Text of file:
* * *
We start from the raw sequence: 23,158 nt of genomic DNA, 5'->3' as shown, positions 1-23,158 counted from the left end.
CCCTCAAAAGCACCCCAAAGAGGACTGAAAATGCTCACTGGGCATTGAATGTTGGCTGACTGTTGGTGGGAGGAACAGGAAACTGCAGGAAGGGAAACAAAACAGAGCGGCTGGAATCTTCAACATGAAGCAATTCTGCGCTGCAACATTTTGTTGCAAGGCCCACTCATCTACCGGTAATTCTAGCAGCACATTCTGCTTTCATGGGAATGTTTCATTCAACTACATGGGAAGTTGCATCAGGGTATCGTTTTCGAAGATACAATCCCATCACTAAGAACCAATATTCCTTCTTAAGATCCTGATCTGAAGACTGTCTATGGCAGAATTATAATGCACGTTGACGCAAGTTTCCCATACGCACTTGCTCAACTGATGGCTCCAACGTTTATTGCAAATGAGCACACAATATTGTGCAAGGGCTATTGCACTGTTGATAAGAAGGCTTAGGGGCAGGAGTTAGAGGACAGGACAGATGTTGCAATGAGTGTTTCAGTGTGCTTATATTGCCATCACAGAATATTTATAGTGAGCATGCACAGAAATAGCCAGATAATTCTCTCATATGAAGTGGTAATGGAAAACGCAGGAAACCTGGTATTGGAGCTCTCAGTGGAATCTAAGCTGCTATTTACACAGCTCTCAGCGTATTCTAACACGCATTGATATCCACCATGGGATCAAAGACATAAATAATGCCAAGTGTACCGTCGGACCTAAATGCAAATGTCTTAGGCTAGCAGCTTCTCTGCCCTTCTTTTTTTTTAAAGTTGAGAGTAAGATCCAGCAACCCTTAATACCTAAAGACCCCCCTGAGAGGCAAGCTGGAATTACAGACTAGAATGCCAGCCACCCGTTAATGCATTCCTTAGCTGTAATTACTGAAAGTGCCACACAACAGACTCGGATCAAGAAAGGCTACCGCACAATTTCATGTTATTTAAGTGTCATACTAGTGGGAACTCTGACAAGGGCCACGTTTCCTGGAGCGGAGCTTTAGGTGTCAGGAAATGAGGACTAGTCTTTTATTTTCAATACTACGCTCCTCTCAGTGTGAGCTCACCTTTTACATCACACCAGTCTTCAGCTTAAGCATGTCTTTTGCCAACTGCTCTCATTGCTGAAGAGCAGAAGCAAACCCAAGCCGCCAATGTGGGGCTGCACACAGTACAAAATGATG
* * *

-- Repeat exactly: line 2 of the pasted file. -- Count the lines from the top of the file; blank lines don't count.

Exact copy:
CCCTCAAAAGCACCCCAAAGAGGACTGAAAATGCTCACTGGGCATTGAATGTTGGCTGACTGTTGGTGGGAGGAACAGGAAACTGCAGGAAGGGAAACAAAACAGAGCGGCTGGAATCTTCAACATGAAGCAATTCTGCGCTGCAACATTTTGTTGCAAGGCCCACTCATCTACCGGTAATTCTAGCAGCACATTCTGCTTTCATGGGAATGTTTCATTCAACTACATGGGAAGTTGCATCAGGGTATCGTTTTCGAAGATACAATCCCATCACTAAGAACCAATATTCCTTCTTAAGATCCTGATCTGAAGACTGTCTATGGCAGAATTATAATGCACGTTGACGCAAGTTTCCCATACGCACTTGCTCAACTGATGGCTCCAACGTTTATTGCAAATGAGCACACAATATTGTGCAAGGGCTATTGCACTGTTGATAAGAAGGCTTAGGGGCAGGAGTTAGAGGACAGGACAGATGTTGCAATGAGTGTTTCAGTGTGCTTATATTGCCATCACAGAATATTTATAGTGAGCATGCACAGAAATAGCCAGATAATTCTCTCATATGAAGTGGTAATGGAAAACGCAGGAAACCTGGTATTGGAGCTCTCAGTGGAATCTAAGCTGCTATTTACACAGCTCTCAGCGTATTCTAACACGCATTGATATCCACCATGGGATCAAAGACATAAATAATGCCAAGTGTACCGTCGGACCTAAATGCAAATGTCTTAGGCTAGCAGCTTCTCTGCCCTTCTTTTTTTTTAAAGTTGAGAGTAAGATCCAGCAACCCTTAATACCTAAAGACCCCCCTGAGAGGCAAGCTGGAATTACAGACTAGAATGCCAGCCACCCGTTAATGCATTCCTTAGCTGTAATTACTGAAAGTGCCACACAACAGACTCGGATCAAGAAAGGCTACCGCACAATTTCATGTTATTTAAGTGTCATACTAGTGGGAACTCTGACAAGGGCCACGTTTCCTGGAGCGGAGCTTTAGGTGTCAGGAAATGAGGACTAGTCTTTTATTTTCAATACTACGCTCCTCTCAGTGTGAGCTCACCTTTTACATCACACCAGTCTTCAGCTTAAGCATGTCTTTTGCCAACTGCTCTCATTGCTGAAGAGCAGAAGCAAACCCAAGCCGCCAATGTGGGGCTGCACACAGTACAAAATGATG